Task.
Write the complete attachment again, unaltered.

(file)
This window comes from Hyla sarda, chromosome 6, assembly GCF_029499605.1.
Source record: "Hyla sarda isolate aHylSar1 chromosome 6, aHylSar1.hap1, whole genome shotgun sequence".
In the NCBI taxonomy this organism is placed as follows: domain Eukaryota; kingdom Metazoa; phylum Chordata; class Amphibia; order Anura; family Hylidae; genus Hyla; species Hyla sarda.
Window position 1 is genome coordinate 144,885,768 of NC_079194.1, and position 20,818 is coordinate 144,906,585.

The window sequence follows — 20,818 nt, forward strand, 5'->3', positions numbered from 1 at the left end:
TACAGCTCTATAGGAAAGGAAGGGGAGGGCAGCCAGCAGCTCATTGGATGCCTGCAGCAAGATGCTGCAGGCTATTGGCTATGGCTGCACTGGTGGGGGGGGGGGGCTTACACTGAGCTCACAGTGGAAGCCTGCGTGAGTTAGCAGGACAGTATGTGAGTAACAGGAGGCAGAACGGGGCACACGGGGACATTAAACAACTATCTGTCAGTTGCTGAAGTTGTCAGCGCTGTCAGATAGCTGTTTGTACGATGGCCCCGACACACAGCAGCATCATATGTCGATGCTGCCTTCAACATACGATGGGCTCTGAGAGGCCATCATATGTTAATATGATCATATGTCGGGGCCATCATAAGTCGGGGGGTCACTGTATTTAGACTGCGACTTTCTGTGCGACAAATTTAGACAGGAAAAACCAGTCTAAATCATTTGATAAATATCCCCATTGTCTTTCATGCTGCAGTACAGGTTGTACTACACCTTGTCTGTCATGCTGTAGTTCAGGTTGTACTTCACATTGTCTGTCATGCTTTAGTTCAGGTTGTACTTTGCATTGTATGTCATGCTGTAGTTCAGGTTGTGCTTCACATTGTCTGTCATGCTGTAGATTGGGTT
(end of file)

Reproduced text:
This window comes from Hyla sarda, chromosome 6, assembly GCF_029499605.1.
Source record: "Hyla sarda isolate aHylSar1 chromosome 6, aHylSar1.hap1, whole genome shotgun sequence".
In the NCBI taxonomy this organism is placed as follows: domain Eukaryota; kingdom Metazoa; phylum Chordata; class Amphibia; order Anura; family Hylidae; genus Hyla; species Hyla sarda.
Window position 1 is genome coordinate 144,885,768 of NC_079194.1, and position 20,818 is coordinate 144,906,585.

The window sequence follows — 20,818 nt, forward strand, 5'->3', positions numbered from 1 at the left end:
TACAGCTCTATAGGAAAGGAAGGGGAGGGCAGCCAGCAGCTCATTGGATGCCTGCAGCAAGATGCTGCAGGCTATTGGCTATGGCTGCACTGGTGGGGGGGGGGGGCTTACACTGAGCTCACAGTGGAAGCCTGCGTGAGTTAGCAGGACAGTATGTGAGTAACAGGAGGCAGAACGGGGCACACGGGGACATTAAACAACTATCTGTCAGTTGCTGAAGTTGTCAGCGCTGTCAGATAGCTGTTTGTACGATGGCCCCGACACACAGCAGCATCATATGTCGATGCTGCCTTCAACATACGATGGGCTCTGAGAGGCCATCATATGTTAATATGATCATATGTCGGGGCCATCATAAGTCGGGGGGTCACTGTATTTAGACTGCGACTTTCTGTGCGACAAATTTAGACAGGAAAAACCAGTCTAAATCATTTGATAAATATCCCCATTGTCTTTCATGCTGCAGTACAGGTTGTACTACACCTTGTCTGTCATGCTGTAGTTCAGGTTGTACTTCACATTGTCTGTCATGCTTTAGTTCAGGTTGTACTTTGCATTGTATGTCATGCTGTAGTTCAGGTTGTGCTTCACATTGTCTGTCATGCTGTAGATTGGGTT